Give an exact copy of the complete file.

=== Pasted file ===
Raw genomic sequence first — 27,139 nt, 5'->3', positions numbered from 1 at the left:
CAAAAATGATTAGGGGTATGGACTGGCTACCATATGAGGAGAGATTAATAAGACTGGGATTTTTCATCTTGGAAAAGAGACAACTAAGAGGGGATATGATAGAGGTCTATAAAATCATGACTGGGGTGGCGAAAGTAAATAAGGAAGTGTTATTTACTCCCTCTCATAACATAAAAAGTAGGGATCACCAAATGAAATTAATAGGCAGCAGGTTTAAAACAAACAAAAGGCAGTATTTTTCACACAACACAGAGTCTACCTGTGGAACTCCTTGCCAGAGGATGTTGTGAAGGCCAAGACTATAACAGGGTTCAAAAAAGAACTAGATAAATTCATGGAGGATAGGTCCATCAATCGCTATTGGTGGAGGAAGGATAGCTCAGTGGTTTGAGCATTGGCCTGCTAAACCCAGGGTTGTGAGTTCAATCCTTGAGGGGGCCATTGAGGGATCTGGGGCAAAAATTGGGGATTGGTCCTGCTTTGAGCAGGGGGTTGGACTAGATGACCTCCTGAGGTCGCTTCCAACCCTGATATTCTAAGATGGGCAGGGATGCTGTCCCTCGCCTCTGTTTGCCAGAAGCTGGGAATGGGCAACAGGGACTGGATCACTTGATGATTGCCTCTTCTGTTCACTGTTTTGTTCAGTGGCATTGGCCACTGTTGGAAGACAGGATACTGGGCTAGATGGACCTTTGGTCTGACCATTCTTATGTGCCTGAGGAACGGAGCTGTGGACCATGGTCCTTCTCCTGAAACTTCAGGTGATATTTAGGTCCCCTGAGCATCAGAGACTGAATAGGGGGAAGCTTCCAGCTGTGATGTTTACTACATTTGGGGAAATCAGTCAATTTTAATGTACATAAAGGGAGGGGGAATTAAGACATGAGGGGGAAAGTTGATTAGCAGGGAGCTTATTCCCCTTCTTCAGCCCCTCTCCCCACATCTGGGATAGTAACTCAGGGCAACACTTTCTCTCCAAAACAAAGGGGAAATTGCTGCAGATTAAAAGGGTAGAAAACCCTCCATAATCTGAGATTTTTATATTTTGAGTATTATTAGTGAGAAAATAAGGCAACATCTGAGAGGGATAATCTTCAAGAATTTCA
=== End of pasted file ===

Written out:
Raw genomic sequence first — 27,139 nt, 5'->3', positions numbered from 1 at the left:
CAAAAATGATTAGGGGTATGGACTGGCTACCATATGAGGAGAGATTAATAAGACTGGGATTTTTCATCTTGGAAAAGAGACAACTAAGAGGGGATATGATAGAGGTCTATAAAATCATGACTGGGGTGGCGAAAGTAAATAAGGAAGTGTTATTTACTCCCTCTCATAACATAAAAAGTAGGGATCACCAAATGAAATTAATAGGCAGCAGGTTTAAAACAAACAAAAGGCAGTATTTTTCACACAACACAGAGTCTACCTGTGGAACTCCTTGCCAGAGGATGTTGTGAAGGCCAAGACTATAACAGGGTTCAAAAAAGAACTAGATAAATTCATGGAGGATAGGTCCATCAATCGCTATTGGTGGAGGAAGGATAGCTCAGTGGTTTGAGCATTGGCCTGCTAAACCCAGGGTTGTGAGTTCAATCCTTGAGGGGGCCATTGAGGGATCTGGGGCAAAAATTGGGGATTGGTCCTGCTTTGAGCAGGGGGTTGGACTAGATGACCTCCTGAGGTCGCTTCCAACCCTGATATTCTAAGATGGGCAGGGATGCTGTCCCTCGCCTCTGTTTGCCAGAAGCTGGGAATGGGCAACAGGGACTGGATCACTTGATGATTGCCTCTTCTGTTCACTGTTTTGTTCAGTGGCATTGGCCACTGTTGGAAGACAGGATACTGGGCTAGATGGACCTTTGGTCTGACCATTCTTATGTGCCTGAGGAACGGAGCTGTGGACCATGGTCCTTCTCCTGAAACTTCAGGTGATATTTAGGTCCCCTGAGCATCAGAGACTGAATAGGGGGAAGCTTCCAGCTGTGATGTTTACTACATTTGGGGAAATCAGTCAATTTTAATGTACATAAAGGGAGGGGGAATTAAGACATGAGGGGGAAAGTTGATTAGCAGGGAGCTTATTCCCCTTCTTCAGCCCCTCTCCCCACATCTGGGATAGTAACTCAGGGCAACACTTTCTCTCCAAAACAAAGGGGAAATTGCTGCAGATTAAAAGGGTAGAAAACCCTCCATAATCTGAGATTTTTATATTTTGAGTATTATTAGTGAGAAAATAAGGCAACATCTGAGAGGGATAATCTTCAAGAATTTCA